Let those then be ashamed who imagine themselves not to be blind, but who, as the wise Peter says, are "sightless, and have darkness in their mind." For they divide into two the one Lord Jesus Christ: even Him Who is the Word of the Father, [but Who became a man, and was made flesh. For they deny that He Who was born of the seed of David was really the Son of God the Father: for so, they say, to be born is proper to man only, rejecting in their great ignorance His flesh,] and treating with contempt that precious and ineffable dispensation by which we have been redeemed: and even perhaps foolishly speaking against the Only-begotten, because He emptied Himself, and descended to the measure of human nature, and was obedient to the Father even to death, that by His death in the flesh He might abolish death, might wipe out corruption, and put away the sin of the world. Let such imitate this blind man: for he drew near to Christ the Savior of all as to God, and called Him Lord and Son of the blessed David. He testifies also to His glory by asking of Him an act such as God only can accomplish. Let them wonder also at the constancy wherewith he confessed Him. For there were some who rebuked him when confessing his faith; but he did not give way, nor cease his crying, but bade the ignorance of those who were rebuking him be still. He was justly therefore honored by Christ: for he was called by Him, and commanded to draw near. Understand from this, my beloved, that faith sets us also in Christ's presence, and so brings us to God, as for us to be even counted worthy of His words. For when the blind man was brought to Him, He asked him, saying, "What do you want me to do for you? Was his request then unknown to Him? For was it not plain that he sought deliverance from the malady that afflicted him? How can there be any doubt of this? He asked him therefore purposely, that those who were standing by, and accompanying Him, might learn, that it was not money he sought, but rather that regarding Him as God, he asked of Him a divine act, and one appropriate solely to the nature that transcends all.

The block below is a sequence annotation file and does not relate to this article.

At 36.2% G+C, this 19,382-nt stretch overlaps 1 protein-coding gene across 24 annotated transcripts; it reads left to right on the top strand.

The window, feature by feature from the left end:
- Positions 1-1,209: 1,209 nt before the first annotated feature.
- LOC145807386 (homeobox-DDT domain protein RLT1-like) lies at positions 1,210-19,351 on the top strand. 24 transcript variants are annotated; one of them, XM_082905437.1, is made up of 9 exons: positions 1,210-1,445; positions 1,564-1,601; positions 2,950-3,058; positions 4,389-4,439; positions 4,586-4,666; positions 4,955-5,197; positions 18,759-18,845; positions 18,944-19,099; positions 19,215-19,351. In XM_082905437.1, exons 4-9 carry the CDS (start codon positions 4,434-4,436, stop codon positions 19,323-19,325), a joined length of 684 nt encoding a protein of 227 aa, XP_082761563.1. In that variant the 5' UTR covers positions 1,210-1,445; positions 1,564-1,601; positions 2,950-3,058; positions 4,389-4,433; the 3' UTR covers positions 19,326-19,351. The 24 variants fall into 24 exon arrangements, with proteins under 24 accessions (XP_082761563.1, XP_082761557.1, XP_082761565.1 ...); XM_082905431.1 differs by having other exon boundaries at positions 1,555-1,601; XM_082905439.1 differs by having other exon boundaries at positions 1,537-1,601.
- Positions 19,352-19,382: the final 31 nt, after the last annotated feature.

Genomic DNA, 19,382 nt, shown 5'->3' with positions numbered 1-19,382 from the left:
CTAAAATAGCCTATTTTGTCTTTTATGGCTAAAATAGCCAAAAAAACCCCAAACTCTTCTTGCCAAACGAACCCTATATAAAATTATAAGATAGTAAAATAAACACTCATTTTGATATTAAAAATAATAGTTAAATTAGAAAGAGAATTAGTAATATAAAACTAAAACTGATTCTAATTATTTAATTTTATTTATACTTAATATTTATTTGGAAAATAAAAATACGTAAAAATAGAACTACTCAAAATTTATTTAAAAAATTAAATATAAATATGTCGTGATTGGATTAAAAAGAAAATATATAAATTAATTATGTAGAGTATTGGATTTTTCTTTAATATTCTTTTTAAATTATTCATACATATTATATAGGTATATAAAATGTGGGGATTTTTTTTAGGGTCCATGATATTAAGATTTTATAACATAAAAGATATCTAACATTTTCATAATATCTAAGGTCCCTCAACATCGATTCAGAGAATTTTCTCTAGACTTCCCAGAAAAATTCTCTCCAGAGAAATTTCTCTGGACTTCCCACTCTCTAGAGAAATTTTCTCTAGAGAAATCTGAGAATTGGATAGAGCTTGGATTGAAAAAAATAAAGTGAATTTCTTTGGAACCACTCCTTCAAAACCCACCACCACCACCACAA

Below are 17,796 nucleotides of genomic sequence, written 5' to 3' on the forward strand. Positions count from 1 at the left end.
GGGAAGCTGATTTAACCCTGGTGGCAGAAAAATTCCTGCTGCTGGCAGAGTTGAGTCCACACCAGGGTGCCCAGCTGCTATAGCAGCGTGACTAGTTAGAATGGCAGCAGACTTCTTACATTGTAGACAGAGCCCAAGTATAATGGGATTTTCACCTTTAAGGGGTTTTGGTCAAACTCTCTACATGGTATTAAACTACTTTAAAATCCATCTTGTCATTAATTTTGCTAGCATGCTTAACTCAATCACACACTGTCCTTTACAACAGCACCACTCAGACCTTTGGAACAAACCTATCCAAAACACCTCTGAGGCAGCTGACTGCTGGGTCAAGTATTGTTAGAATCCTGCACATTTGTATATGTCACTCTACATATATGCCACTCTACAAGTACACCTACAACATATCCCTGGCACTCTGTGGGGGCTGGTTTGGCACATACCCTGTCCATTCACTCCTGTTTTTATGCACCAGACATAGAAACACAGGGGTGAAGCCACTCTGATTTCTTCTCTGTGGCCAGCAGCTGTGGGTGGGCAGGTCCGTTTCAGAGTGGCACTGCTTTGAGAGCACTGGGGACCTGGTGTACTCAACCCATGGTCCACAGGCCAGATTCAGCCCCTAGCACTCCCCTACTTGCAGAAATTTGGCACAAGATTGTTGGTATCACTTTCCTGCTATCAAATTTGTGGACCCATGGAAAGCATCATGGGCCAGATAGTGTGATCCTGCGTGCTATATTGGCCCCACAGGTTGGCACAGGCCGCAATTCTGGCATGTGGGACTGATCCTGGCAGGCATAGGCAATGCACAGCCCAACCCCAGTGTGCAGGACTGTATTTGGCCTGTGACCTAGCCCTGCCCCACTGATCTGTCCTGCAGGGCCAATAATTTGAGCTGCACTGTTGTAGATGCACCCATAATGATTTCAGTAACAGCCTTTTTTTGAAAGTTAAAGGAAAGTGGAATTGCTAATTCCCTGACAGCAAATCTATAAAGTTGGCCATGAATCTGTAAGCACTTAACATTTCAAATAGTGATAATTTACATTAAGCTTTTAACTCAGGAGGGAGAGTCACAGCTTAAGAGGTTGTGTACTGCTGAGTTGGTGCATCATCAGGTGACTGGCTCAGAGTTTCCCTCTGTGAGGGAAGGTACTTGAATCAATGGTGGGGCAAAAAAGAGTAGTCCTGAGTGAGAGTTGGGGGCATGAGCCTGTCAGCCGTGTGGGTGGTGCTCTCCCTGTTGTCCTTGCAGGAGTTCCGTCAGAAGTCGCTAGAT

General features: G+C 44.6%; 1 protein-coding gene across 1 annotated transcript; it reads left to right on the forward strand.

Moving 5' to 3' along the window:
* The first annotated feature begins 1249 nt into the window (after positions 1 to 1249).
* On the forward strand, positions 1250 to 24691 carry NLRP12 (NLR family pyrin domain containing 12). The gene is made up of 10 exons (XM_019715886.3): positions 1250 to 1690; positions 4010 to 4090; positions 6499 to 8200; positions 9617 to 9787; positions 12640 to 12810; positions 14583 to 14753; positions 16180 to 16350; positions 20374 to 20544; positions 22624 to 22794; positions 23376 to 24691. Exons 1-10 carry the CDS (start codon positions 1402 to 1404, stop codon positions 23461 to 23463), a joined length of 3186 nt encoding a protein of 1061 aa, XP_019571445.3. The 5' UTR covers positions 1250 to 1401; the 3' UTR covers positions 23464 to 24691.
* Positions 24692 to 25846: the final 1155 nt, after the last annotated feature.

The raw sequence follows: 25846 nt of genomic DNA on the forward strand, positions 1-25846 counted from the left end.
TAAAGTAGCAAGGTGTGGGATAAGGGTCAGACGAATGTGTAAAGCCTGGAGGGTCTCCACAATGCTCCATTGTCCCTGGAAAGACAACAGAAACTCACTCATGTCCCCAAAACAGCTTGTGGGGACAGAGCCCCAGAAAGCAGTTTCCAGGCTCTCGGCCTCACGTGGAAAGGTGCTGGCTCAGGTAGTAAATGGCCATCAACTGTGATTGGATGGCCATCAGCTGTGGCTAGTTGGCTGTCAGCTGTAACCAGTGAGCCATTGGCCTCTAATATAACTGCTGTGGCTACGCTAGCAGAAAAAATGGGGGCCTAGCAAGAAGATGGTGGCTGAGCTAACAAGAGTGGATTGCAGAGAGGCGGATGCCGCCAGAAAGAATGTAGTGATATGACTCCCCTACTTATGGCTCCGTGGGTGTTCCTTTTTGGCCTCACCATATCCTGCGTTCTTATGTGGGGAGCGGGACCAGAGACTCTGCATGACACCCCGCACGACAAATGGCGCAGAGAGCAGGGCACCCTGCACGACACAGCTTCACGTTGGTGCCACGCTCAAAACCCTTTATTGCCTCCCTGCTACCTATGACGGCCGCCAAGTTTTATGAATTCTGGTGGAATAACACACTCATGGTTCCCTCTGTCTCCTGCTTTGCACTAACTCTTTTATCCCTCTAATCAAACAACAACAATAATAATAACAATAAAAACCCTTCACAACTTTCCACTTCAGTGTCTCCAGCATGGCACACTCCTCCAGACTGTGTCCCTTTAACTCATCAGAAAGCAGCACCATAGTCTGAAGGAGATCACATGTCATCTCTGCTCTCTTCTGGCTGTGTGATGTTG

When then he had declared the nature of his request, saying, "Lord, that I may receive my sight:" then, yes! then the words that Christ spoke were a rebuke of the unbelief of the Jews: for with supreme authority He said, "Receive your sight." Wonderful is the expression! right worthy of God, and transcending the bounds of human nature! Which of the holy prophets ever spoke ought such as this? or used words of so great authority? For observe that He did not ask of another the power to restore vision to him who was deprived of sight, nor did He perform the divine miracle as the effect of prayer to God, but attributed it rather to His own power, and by His almighty will wrought whatever He would. "Receive, said He, your sight;" and the word was light to him that was blind: for it was the word of Him Who is the true light.

And now that he was delivered from his blindness, did he neglect the duty of loving Christ? Certainly not: "For he followed Him, it says, offering Him glory as to God." He was set free therefore from double blindness: for not only did he escape from the blindness of the body, but also as well from that of the mind and heart: for he would not have glorified Him as God, had he not possessed spiritual vision. And further, he became the means of others also giving Him glory, for all the people, it says, gave glory [to God. It is plain therefore from this, that great is the guilt of the scribes and Pharisees; for He rebukes them for refusing to accept Him though working miracles, while the multitude glorified Him as God because of the deeds which He wrought. No such praise is offered on their part: yes, rather] the miracle is made an occasion of insult and accusation; for they said that the Lord wrought it by Beelzebub: and by thus acting they became the cause of the destruction of the people under their rule. Therefore the Lord protested against their wickedness by the voice of the prophet, saying; "Alas for the shepherds, who destroy and scatter the sheep of My inheritance." And again; "The shepherds have become foolish, and have not sought the Lord: therefore did none of the flock understand, and were scattered.'''

Such then was their state: but we are under the rule of the chief Shepherd of all, even Christ: by Whom and with Whom to God the Father be praise and dominion, with the Holy Spirit, for ever and over, Amen.